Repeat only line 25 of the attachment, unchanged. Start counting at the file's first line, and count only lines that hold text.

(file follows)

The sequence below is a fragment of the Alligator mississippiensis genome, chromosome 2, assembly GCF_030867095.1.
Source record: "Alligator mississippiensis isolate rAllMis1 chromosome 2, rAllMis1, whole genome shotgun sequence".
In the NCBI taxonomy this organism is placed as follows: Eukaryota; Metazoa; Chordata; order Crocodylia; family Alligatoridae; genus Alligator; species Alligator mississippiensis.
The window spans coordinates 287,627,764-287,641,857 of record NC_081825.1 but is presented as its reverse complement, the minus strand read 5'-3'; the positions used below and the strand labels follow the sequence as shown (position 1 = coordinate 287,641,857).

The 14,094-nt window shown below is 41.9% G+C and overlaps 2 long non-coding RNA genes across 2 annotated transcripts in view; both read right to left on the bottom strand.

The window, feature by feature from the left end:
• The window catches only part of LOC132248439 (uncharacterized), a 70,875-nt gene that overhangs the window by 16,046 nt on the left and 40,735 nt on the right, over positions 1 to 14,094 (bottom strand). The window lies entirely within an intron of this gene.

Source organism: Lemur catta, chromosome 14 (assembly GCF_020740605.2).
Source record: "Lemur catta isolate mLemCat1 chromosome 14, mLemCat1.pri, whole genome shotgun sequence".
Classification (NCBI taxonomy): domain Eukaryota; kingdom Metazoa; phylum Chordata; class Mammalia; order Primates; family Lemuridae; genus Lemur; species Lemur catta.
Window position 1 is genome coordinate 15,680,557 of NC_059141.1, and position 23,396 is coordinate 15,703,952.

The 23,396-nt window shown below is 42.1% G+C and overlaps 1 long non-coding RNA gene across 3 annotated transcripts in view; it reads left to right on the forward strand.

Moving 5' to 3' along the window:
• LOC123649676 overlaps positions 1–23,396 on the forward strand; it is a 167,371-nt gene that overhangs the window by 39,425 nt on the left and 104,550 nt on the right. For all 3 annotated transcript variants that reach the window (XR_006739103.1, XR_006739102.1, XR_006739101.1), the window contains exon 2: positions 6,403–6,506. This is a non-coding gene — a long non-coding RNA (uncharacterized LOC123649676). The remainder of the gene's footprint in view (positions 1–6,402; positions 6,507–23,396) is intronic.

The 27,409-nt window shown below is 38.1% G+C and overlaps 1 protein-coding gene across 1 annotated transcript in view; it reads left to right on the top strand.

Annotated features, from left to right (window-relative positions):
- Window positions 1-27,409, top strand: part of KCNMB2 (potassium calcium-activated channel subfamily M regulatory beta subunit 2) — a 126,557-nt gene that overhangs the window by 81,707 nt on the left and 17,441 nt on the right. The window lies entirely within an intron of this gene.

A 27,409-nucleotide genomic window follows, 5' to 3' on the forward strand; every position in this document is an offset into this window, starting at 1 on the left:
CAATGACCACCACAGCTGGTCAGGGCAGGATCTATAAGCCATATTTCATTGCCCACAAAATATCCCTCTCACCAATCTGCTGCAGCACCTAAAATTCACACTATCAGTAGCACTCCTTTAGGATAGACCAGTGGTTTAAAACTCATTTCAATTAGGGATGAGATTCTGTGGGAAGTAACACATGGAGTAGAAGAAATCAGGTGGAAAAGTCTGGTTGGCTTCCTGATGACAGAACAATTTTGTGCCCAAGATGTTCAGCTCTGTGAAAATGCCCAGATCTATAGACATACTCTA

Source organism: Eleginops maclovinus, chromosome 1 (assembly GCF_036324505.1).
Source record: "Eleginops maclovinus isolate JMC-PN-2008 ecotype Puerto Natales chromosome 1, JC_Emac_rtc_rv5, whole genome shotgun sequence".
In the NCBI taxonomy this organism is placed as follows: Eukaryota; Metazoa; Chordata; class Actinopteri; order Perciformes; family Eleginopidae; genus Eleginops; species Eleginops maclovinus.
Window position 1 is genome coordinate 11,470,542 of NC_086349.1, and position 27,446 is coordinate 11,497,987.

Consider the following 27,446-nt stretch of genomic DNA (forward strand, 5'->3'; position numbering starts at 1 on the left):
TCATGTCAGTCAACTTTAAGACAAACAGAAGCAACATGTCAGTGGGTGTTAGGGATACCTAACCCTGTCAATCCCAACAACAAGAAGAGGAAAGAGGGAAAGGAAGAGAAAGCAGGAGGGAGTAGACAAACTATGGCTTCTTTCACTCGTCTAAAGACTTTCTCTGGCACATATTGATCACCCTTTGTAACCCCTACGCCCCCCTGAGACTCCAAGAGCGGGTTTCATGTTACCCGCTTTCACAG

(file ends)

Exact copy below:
TCATGTCAGTCAACTTTAAGACAAACAGAAGCAACATGTCAGTGGGTGTTAGGGATACCTAACCCTGTCAATCCCAACAACAAGAAGAGGAAAGAGGGAAAGGAAGAGAAAGCAGGAGGGAGTAGACAAACTATGGCTTCTTTCACTCGTCTAAAGACTTTCTCTGGCACATATTGATCACCCTTTGTAACCCCTACGCCCCCCTGAGACTCCAAGAGCGGGTTTCATGTTACCCGCTTTCACAG